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Monday, June 24, 2024

Kennedy Renews Plea for Secret Service Protection on Anniversary of Father’s Assassination

On the 56th anniversary of his father’s assassination, Robert F. Kennedy Jr., an independent presidential candidate, renewed his plea for Secret Service protection, citing his elevated risk due to his family history. Speaking on Fox News, Kennedy emphasized, “I was with my dad when he died in Los Angeles in 1968,” referencing the assassination of his father, Robert F. Kennedy, when he was just 14. Kennedy argued that his campaign’s significance and his family’s tragic history warranted the protection.

Despite his repeated requests, the White House has declined to comment on the matter. Kennedy’s appeals for Secret Service protection began over a year ago, predating his independent run. Last July, when he was still competing against President Biden in the Democratic primaries, his request was denied by Alejandro Mayorkas, the Secretary of Homeland Security, who has the authority to grant such protection. Kennedy has persisted in his efforts, including circulating an online petition, but each request has been denied. During his Wednesday interview, he cited several incidents underscoring his need for security, such as break-ins at his California home and a September incident where an armed man was arrested at a campaign event after attempting to meet him.

Secretary Mayorkas has explained that his decisions to deny Kennedy’s requests have been based on the recommendations of a panel of top congressional leaders. “It is ultimately my decision, but I have followed their recommendation each time,” Mayorkas stated in May. The criteria for granting Secret Service protection consider several factors, giving preferential treatment to major-party candidates. For instance, before Nikki Haley ended her Republican presidential campaign, the congressional panel recommended she receive protection due to her national polling strength.

According to the Secret Service guidelines, Democratic or Republican primary candidates must poll at 15 percent or more for 30 consecutive days to be eligible for protection. Independent or third-party candidates face a higher threshold of 20 percent. Currently, Robert F. Kennedy Jr. is polling at an average of 10 percent nationally, according to Real Clear Politics, one of the benchmarks listed in the guidelines.

This polling threshold has historically restricted most third-party or independent candidates from receiving Secret Service protection. However, there have been exceptions. In 1968, George Wallace, the segregationist governor of Alabama, ran as a third-party candidate and was granted a Secret Service detail by President Lyndon B. Johnson after Senator Robert F. Kennedy was assassinated during the Democratic primaries. The expansion of Secret Service protection for presidential candidates followed Senator Kennedy’s death, but rules remain restrictive for third-party candidates. Ross Perot, a notable third-party candidate, did not request Secret Service protection during his presidential campaigns, leaving it unclear whether he would have qualified.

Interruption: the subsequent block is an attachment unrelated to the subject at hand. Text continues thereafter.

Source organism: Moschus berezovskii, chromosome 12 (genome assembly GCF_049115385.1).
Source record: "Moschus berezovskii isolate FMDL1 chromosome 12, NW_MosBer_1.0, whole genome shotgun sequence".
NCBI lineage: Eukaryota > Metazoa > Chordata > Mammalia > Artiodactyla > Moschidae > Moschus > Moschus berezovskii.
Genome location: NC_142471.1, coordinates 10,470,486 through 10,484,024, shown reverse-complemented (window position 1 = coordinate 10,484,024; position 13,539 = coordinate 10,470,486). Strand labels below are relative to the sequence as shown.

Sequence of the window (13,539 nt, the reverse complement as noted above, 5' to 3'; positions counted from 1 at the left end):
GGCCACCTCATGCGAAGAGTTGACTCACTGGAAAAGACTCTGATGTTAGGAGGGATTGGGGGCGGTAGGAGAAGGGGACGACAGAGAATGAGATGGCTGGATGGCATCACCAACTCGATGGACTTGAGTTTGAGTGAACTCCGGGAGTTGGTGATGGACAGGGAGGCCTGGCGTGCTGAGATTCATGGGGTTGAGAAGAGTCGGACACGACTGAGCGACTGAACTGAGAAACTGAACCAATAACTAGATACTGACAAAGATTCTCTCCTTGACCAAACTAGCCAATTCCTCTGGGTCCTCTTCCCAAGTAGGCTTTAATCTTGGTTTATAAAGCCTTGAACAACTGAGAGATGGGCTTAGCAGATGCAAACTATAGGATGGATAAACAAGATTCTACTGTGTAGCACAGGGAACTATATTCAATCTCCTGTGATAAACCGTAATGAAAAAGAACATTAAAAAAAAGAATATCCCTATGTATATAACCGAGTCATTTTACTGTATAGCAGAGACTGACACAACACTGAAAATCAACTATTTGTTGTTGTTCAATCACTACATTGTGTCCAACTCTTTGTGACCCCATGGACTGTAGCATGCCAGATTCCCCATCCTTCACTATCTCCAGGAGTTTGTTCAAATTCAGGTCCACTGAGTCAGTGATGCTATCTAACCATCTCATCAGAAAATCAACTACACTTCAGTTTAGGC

Kennedy argued on Wednesday that candidates with lower polling numbers and less significant risk profiles than his have received Secret Service protection. He cited Jesse Jackson as an example, noting that Jackson, who received a Secret Service detail, had “a tiny fraction of my polling.” However, Jackson ran as a Democrat, not an independent, and at one point during his 1984 campaign, he polled at 20 percent.

Kennedy’s ongoing struggle to secure Secret Service protection highlights the challenges faced by third-party candidates in meeting the criteria set by the Secret Service. His case draws attention to the need for a re-evaluation of these criteria, considering the unique risks faced by candidates like him. As Kennedy continues his campaign, his calls for increased security underscore the legacy of violence that has impacted his family and the broader concerns for candidate safety in the modern political landscape.

Jonathan James
Jonathan James
I serve as a Senior Executive Journalist of The National Era
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